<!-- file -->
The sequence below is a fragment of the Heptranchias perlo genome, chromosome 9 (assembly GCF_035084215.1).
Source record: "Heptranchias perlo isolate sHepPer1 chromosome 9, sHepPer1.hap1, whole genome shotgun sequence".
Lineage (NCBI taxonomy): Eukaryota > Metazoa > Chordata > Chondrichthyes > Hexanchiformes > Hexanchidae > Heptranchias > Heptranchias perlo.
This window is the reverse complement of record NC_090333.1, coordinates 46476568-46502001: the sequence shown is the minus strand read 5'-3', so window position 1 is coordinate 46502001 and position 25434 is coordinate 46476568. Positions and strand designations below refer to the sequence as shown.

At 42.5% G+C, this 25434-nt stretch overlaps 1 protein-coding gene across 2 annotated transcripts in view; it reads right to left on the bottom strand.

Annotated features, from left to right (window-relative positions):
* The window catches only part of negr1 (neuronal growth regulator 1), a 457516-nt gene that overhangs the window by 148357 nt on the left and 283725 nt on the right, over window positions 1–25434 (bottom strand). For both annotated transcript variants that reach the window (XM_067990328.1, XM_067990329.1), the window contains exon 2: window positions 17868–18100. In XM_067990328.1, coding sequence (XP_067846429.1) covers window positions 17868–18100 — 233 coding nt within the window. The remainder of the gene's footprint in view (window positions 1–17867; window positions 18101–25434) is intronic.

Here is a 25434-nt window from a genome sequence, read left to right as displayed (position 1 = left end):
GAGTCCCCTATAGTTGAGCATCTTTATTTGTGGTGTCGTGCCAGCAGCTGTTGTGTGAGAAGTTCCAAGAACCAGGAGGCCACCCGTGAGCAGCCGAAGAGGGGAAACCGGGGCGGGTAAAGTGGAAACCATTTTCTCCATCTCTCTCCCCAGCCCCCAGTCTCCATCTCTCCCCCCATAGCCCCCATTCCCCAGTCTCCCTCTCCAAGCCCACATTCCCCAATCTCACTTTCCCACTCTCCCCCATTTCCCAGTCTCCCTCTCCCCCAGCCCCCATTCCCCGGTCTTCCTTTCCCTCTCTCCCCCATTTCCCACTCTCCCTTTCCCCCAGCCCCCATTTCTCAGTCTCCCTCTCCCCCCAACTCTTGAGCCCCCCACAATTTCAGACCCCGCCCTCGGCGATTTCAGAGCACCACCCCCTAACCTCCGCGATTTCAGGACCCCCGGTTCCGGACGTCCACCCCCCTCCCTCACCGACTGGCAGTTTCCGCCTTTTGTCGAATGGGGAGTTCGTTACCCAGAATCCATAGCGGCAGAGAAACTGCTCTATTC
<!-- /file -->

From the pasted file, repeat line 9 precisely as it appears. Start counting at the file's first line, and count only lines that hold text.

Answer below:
GAGTCCCCTATAGTTGAGCATCTTTATTTGTGGTGTCGTGCCAGCAGCTGTTGTGTGAGAAGTTCCAAGAACCAGGAGGCCACCCGTGAGCAGCCGAAGAGGGGAAACCGGGGCGGGTAAAGTGGAAACCATTTTCTCCATCTCTCTCCCCAGCCCCCAGTCTCCATCTCTCCCCCCATAGCCCCCATTCCCCAGTCTCCCTCTCCAAGCCCACATTCCCCAATCTCACTTTCCCACTCTCCCCCATTTCCCAGTCTCCCTCTCCCCCAGCCCCCATTCCCCGGTCTTCCTTTCCCTCTCTCCCCCATTTCCCACTCTCCCTTTCCCCCAGCCCCCATTTCTCAGTCTCCCTCTCCCCCCAACTCTTGAGCCCCCCACAATTTCAGACCCCGCCCTCGGCGATTTCAGAGCACCACCCCCTAACCTCCGCGATTTCAGGACCCCCGGTTCCGGACGTCCACCCCCCTCCCTCACCGACTGGCAGTTTCCGCCTTTTGTCGAATGGGGAGTTCGTTACCCAGAATCCATAGCGGCAGAGAAACTGCTCTATTC